On lying

So I got caught in a lie this weekend. The details aren't important, but the fallout was pretty bad. There was a lot of discussion about this and that, being truthful and trustworthy, etc.

A lot of that got me thinking about lies as a whole. Is it ever ok to lie? To this, there are several responses.

I think the most conventional one is "No." From the day that we're born, people tell us that lying is bad. On occasion, we're given a thwacking if we're caught lying. We're told the parable of the boy that cried wolf to reinforce the theory that lying undermines people's trust in what you say.

Kant had a much more sophisticated response, which might be of interest to some people. Bypassing a lot of his discussion of rationality and ends, it boiled down to the fact that when we lie, we are making a decision for someone else and effectively place our decision-making faculties above the same faculties of the people that we lie to. For Kant, this is a big no-no, especially since an equal weighting of all such faculties underpins his entire moral philosophy.

Of course, absolute moral prohibitions run into problems when we start talking about either-or situations. Kant had a problem figuring out what to do when faced with the question, "What if a murderer came to my master's house and asked me where he was?" Relatively speaking, abetting the murder of your master seems like a greater evil than lying to a murderer.

Going with a bastardized version of Ignatieff's "lesser evils" theory, we could say that lying is permissible so long as we continue to recognize it as an evil, and only use it if abstaining would necessarily result in an even greater evil.

If that's the case, then we have to put together a pretty robust framework for figuring out what constitutes a "greater evil." Suppose I'm trying to sell a weak product so that my start-up and all of its employees can scrape through another meager year. Would that qualify as a reason to overstate the strengths of my product to customers?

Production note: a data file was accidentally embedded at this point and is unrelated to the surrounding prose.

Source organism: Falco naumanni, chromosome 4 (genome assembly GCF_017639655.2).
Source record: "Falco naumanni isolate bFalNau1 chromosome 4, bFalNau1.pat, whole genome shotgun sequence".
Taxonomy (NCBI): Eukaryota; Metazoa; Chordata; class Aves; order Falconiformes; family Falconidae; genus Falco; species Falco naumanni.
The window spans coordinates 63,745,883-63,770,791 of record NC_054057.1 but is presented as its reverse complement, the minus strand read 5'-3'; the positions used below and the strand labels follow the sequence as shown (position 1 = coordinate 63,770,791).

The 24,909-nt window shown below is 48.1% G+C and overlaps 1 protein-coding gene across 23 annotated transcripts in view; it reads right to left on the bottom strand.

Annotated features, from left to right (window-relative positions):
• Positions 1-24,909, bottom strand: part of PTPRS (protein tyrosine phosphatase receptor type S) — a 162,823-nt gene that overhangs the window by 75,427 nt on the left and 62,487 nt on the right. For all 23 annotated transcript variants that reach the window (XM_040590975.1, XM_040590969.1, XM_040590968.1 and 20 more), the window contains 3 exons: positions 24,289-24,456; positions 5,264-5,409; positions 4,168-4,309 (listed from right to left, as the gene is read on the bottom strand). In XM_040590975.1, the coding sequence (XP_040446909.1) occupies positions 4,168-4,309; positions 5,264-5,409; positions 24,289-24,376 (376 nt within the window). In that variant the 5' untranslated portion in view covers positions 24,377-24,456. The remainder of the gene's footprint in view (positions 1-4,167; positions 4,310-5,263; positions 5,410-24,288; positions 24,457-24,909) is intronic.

Realistically speaking, I think this is the theory that's guiding most people, if they're being guided by anything at all. Most of us tend to figure out the pros and cons of a lie, and if the pros outweigh the cons, we'll go with it. The only problem is that this is a really loose way of dealing with ethical issues. If this was a widely accepted framework, GW Bush could easily say that all of his lies about WMDs in Iraq and all of the spinjobs he's done on torture and imprisonment without due process were done "for the greater good" of national security. Strong odds say that he would even believe what he was saying. But for a lot of us, I don't think that would make it right. Morally relativistic double-speak eventually leaves me with the feeling that you don't have morals at all.

Another response that I've heard is the "victimless crime" theory. Here, the lie is justified by the fact that it a) introduces a benefit into the world, and b) provides no downside. It's the moral equivalent of finding a $20-bill on the street. Sure it came from someone else's pocket, but they'll never even know they lost it.

A better example might be as follows. Suppose that someone you love and care about is having some sort of crisis of confidence. They just don't think that they're up to the task of doing whatever it is that they're supposed to be doing. To a certain extent, you think that they're probably right. But you know that these confidence issues will only compound their problems and make matters worse. And who knows, maybe if they got their confidence back, they'd do fine. So. Would it be ok to lie to them? Could you make something up that would make them feel a bit better about themselves and be right about it?

This is a tough one. I think a lot of people would probably say sure, go ahead. Their reasons might be as follows: a) you're not hurting anyone, so long as the person doesn't find out, b) this isn't even for your own benefit, it's for theirs; it's a selfless lie. But I think that a lot is hinging on the qualification in reason A. Supposing that the person does find out that you've been lying, then a lot of the self-esteem that you've been trying to build up might go poof! and vanish. Even some of the honestly good things that you've said might be considered to be garbage. Boy who cried wolf, etc.

Interesting note: Frankfurt's On Bullshit distinguishes between a liar and a bullshitter by pointing out that liars are actively trying to steer people away from the truth, whereas bullshitters don't particularly care about what the truth is or is not. Well, I thought it was interesting.



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